The Vat Phou boat, a floating hotel cruising on the Mekong river in southern Laos(Mekong Cruises / Mekong Cruises)
The Vat Phou, a ruined Khmer Hindu temple in Champasak Province in southern Laos.(Mekong Cruises / Mekong Cruises)
Khong Pha Pheng waterfall in Champasak Province, southern Laos(Mekong Cruises / Mekong Cruises)
Captivating views of the Mekong river and life from the Vat Phou boat in Champasak, southern Laos.(Mekong Cruises / Mekong Cruises)
Vat Phou or Wat Phu is a UNESCO world heritage site in Champasak, Southern Laos.(Peera_Sathawirawong / Getty Images/iStockphoto)
One of some 20 Buddhist temples lining the Mekong river in the area around the town of Champasak.(Susan Spano / Susan Spano)
A stonemason makes Buddha figurines and Khmer-style sculptures in Champasak.(Susan Spano / Susan Spano)
Kids pose for a picture in a tiny fishing village on an island in the Mekong river.(Susan Spano / Susan Spano)
The backpacker haven of Don Det in the Mekong’s 4,000 Islands area.(Susan Spano / Susan Spano)
As most of Southeast Asia rushes into the future — new development is seemingly everywhere —Laos continues to feel quiet, dreamy, old-fashioned.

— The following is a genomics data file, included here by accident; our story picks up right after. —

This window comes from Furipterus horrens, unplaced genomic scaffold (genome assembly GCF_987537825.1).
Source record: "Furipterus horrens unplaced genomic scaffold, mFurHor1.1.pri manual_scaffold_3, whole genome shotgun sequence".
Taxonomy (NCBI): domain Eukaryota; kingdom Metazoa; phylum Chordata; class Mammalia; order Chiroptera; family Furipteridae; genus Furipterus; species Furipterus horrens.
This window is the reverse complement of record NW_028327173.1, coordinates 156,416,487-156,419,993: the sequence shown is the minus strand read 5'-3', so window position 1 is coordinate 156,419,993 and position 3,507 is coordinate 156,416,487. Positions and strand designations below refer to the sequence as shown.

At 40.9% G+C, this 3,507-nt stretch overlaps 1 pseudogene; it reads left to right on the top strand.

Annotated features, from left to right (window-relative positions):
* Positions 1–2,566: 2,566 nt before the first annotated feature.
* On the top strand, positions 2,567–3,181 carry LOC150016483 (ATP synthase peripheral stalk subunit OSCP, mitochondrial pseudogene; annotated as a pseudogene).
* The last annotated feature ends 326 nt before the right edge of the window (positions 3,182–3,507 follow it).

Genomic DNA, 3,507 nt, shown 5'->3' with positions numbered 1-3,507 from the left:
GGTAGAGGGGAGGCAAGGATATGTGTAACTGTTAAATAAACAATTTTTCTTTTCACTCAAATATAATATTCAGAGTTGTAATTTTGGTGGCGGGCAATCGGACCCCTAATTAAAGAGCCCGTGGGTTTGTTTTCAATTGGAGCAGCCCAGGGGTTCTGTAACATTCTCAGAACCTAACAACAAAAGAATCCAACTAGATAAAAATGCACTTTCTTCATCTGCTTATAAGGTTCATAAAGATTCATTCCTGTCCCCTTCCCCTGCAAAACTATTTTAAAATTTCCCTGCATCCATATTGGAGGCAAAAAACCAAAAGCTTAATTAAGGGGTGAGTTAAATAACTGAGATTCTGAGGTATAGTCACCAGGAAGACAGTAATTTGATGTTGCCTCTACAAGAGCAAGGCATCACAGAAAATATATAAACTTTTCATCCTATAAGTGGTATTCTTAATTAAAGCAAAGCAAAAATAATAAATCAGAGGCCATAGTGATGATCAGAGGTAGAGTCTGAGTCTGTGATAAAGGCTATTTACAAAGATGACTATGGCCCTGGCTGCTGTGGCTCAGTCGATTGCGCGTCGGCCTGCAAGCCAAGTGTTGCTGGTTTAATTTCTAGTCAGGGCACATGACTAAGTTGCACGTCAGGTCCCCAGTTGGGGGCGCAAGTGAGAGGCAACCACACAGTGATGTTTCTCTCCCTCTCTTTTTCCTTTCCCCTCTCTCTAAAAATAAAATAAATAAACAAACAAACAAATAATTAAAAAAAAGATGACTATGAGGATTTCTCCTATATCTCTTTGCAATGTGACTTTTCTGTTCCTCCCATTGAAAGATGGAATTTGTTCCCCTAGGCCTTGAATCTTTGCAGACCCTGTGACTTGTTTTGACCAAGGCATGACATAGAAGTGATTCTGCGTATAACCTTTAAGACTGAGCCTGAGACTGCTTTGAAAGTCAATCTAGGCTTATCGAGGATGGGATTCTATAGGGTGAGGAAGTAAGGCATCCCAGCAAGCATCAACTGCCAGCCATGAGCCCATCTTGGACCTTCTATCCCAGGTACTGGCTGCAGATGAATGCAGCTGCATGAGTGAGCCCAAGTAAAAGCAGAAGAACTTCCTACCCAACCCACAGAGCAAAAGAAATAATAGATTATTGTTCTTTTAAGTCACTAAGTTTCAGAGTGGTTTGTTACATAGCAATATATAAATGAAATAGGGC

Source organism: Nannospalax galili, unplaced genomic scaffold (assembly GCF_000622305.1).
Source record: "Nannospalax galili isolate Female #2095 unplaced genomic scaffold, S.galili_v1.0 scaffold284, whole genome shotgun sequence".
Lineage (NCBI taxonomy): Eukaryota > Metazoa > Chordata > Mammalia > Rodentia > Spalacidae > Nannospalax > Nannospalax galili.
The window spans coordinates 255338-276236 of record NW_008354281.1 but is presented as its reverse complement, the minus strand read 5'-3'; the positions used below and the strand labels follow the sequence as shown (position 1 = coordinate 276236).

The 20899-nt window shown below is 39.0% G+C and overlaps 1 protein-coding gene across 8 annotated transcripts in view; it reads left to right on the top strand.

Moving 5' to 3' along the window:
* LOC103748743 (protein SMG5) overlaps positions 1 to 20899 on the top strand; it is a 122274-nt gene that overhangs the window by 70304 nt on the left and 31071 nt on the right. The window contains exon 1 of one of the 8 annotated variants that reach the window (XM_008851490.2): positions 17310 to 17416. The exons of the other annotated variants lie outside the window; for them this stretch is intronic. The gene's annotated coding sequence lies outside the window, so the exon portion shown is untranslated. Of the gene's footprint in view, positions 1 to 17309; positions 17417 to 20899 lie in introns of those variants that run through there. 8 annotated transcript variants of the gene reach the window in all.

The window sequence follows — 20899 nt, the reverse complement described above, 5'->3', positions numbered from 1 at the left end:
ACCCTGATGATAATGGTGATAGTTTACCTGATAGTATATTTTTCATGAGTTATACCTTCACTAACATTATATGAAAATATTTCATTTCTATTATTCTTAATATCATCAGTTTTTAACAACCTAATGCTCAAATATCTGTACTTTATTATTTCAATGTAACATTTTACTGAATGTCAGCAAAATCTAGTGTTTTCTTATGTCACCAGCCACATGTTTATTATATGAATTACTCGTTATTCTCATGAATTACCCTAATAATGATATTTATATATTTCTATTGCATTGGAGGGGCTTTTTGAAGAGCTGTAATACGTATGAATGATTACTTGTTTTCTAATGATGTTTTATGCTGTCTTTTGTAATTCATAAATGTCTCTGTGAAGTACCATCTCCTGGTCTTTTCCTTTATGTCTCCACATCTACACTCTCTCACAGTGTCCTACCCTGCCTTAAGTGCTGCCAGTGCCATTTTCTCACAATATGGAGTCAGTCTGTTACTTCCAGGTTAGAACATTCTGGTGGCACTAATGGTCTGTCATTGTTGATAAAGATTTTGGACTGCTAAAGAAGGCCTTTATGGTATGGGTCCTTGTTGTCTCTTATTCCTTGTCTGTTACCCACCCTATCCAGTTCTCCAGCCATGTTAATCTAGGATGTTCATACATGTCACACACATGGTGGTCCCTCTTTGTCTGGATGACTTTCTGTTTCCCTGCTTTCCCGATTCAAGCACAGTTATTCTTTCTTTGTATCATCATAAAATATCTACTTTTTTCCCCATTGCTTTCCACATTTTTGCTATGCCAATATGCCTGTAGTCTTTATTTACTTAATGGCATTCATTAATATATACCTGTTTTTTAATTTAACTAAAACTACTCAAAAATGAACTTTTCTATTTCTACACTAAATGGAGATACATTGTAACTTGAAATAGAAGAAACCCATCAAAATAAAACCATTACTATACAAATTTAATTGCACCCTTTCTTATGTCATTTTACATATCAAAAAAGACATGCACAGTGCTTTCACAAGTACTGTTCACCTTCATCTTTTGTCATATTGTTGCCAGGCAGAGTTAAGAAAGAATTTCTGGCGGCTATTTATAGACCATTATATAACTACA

No place seems more so than southern Laos along the wide, slow Mekong River, where time seems to stand still. You’ll see Khmer-era ruins, glittering gold Buddhist temples, crumbling French colonial mansions, myriad islands, and emerald rice paddies, and perhaps sample fish curry and coconut ice cream.
I needed a break from living in hot, congested Ho Chi Minh City in neighboring Vietnam, so I spent a week during the Lunar New Year holiday in Laos. I was suffering from what a doctor had diagnosed as allergy to HCMC pollution. He said Laos would be just the ticket.
It took about an hour to fly to the city of Pakxe, or Pakse, as it’s sometimes spelled, in Laos from HCMC and cost about $100 each way. At the Pakse airport, I was picked up by the River Resort, an enchanting small hotel on the banks of the Mekong River just north of Champasak town.
My second-floor room had a wrap-around terrace overlooking the river, which is why I eagerly awakened for sunrise, a gorgeous, milky-pink affair reflected in the water. I also liked to watch the river from the resort’s swimming pools and terrace restaurant. Actually, I liked to watch the river from almost anywhere.
The River Resort also booked my two-night cruise on the handsome old Vat Phou, which took me sightseeing farther down the river toward the Four Thousand Islands, or Si Phan Don, at the Laos-Cambodia border. I joined about 20 other tourists, most of them French, German and American, installed in a snug wooden cabin with a window and private bath.
Together with five nights at the hotel (including two spa services, a sunset cruise and free use of bicycles) the trip cost about $2,000. Well worth it, I’d say.